There are many lessons for entrepreneurs in the battle between Tesla Motors Inc (NASDAQ:TSLA) and BMW AG, Peter Yared asserts in a post for TechCrunch.
Yared, who was once the CTO & CIO of CBS Interactive before founding and becoming CTO of Sapho, shared five key lessons entrepreneurs can get watching Tesla Motors Inc (NASDAQ:TSLA) battle it out with BMW AG.
The first lesson Yared shared is about brand. He wrote that though the BMW i3 has a “3” in its name, it should be better classified under the 1 series. Pointing this out, he noted that legacy companies, companies he said are entrenched in the space they are competing in, can “mislabel their products to leverage their brand, especially if an upstart compares itself directly to a particular model.”
Tesla Motors Inc (NASDAQ:TSLA) is one such company that is comparing their goal car to the BMW 3 series.
Another lesson, Yared said, is that legacy companies can bundle their old technologies along with newly-developed ones for them to fight new competitors. In the case of the Tesla Motors Inc (NASDAQ:TSLA) cars and its i3 vehicle, BMW AG has chosen to bundle electric with internal combustion. This combination is also found in other cars that use electric power.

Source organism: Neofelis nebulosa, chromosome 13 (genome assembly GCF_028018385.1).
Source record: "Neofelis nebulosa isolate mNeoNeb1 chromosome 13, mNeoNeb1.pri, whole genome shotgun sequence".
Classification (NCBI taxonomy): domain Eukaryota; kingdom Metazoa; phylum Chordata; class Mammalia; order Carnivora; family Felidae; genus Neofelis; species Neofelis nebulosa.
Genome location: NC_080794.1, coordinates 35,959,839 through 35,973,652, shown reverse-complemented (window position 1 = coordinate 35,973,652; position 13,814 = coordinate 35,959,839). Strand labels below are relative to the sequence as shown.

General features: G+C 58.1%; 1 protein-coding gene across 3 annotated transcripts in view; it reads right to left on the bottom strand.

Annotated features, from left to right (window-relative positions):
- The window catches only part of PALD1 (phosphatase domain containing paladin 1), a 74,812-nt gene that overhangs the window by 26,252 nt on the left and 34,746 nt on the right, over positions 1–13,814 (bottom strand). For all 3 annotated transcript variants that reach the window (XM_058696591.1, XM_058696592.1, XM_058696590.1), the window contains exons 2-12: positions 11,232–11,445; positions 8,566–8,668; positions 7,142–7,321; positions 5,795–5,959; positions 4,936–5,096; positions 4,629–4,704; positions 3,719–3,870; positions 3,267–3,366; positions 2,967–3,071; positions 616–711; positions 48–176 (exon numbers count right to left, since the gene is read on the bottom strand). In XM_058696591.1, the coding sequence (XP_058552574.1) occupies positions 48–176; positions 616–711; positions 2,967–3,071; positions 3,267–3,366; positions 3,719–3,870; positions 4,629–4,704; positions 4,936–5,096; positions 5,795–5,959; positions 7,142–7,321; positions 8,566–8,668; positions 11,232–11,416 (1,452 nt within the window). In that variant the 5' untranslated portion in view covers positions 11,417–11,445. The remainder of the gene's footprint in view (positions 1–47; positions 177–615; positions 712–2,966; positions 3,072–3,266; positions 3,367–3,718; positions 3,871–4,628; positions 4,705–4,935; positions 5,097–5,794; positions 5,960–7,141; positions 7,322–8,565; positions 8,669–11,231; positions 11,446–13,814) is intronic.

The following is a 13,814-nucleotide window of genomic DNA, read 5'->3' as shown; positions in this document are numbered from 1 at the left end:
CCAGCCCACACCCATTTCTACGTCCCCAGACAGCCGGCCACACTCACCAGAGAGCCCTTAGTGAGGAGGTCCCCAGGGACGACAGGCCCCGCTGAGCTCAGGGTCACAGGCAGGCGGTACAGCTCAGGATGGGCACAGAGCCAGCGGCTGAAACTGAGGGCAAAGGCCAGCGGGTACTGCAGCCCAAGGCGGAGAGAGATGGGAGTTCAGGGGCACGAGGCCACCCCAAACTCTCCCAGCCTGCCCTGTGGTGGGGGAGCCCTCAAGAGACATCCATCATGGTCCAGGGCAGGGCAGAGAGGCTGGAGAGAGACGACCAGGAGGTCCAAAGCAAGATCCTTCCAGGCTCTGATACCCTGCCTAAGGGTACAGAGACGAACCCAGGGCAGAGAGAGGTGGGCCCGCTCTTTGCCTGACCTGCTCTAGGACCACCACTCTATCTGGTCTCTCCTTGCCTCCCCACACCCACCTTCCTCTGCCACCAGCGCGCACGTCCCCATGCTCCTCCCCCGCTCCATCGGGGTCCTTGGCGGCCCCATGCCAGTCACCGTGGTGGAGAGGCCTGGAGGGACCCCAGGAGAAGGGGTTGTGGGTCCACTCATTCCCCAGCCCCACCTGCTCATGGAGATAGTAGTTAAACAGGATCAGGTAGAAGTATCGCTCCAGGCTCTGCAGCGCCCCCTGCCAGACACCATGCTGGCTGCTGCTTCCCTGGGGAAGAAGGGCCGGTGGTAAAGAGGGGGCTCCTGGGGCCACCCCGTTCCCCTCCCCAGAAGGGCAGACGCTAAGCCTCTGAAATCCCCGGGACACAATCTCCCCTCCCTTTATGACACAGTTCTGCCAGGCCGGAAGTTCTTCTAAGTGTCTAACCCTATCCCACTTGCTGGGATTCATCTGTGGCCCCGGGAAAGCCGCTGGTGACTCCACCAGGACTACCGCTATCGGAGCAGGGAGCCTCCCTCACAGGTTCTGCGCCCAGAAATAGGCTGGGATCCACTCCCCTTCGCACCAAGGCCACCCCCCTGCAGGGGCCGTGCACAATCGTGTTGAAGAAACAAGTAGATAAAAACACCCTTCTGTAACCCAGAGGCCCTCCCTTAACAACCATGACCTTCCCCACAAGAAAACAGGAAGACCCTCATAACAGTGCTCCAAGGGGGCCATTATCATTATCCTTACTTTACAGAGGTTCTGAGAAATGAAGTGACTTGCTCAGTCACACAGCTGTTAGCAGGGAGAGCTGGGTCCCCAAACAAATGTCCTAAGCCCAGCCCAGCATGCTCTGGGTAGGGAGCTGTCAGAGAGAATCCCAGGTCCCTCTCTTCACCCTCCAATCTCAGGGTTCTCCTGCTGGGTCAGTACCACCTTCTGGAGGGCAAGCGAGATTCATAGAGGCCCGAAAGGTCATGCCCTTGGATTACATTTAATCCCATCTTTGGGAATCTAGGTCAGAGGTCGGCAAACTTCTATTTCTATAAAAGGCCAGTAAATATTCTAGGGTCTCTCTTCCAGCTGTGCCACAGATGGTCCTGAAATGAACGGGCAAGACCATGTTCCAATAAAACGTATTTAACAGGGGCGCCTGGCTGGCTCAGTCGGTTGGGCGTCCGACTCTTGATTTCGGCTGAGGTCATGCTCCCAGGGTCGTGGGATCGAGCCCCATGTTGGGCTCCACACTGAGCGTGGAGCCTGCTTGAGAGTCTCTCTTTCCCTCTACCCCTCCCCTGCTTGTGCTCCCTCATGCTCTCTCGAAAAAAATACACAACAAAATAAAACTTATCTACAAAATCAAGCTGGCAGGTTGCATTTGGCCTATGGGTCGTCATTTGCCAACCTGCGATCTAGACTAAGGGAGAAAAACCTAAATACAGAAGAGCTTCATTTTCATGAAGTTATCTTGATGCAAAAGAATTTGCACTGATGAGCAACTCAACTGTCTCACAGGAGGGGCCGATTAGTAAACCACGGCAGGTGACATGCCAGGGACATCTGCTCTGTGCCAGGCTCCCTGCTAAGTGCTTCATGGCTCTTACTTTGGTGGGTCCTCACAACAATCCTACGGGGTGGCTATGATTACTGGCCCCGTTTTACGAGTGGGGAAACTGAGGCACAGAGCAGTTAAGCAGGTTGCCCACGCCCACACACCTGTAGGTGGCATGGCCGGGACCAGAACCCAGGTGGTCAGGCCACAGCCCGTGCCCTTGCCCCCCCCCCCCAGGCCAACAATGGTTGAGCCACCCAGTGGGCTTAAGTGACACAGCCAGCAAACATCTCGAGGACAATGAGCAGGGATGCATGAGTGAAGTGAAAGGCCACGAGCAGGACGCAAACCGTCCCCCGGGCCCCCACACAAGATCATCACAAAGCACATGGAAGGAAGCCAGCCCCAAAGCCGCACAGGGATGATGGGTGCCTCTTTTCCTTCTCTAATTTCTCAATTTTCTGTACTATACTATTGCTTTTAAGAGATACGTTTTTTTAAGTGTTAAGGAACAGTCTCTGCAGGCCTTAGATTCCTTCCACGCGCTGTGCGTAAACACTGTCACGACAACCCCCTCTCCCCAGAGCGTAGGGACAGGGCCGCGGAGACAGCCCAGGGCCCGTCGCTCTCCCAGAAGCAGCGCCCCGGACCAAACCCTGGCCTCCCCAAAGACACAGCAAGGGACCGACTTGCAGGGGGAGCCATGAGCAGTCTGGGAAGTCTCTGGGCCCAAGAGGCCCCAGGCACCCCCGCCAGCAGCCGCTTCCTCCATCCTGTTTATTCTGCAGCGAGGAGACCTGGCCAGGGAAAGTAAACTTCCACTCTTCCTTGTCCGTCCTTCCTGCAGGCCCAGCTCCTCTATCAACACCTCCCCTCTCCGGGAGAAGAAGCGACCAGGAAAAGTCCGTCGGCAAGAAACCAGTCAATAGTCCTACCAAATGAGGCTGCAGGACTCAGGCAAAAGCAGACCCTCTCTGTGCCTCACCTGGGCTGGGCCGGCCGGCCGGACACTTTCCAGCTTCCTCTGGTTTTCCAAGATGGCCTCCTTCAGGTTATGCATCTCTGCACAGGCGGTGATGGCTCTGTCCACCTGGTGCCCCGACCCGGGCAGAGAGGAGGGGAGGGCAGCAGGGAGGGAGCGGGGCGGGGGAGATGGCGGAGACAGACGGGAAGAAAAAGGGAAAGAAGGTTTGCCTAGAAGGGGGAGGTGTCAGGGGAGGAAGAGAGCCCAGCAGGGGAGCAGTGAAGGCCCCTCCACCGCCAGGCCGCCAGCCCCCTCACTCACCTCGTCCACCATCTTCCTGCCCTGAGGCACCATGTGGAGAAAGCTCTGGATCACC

As for volume, the executive said that legacy companies also have the leverage of scale when it comes to those technologies they bundle together. For instance, Tesla Motors Inc (NASDAQ:TSLA) is in the process of planning and building a “gigafactory” which takes advantage of scale to bring costs down for their batteries.
For sales, Yared wrote that disruptors in any space will do well by not underestimating “the power of a legacy company’s sales channel.” This means that innovators will have to compete with better machinery to distribute goods as well as deeper pockets to bankroll incentive for buyers that legacy companies have.
Meanwhile, Yared said that the topic of market entry can teach entrepreneurs looking at the Tesla Motors Inc (NASDAQ:TSLA) versus BMW AG battle that legacy companies usually use their economies of scale in numerous segments of the market to thwart efforts made by upstarts.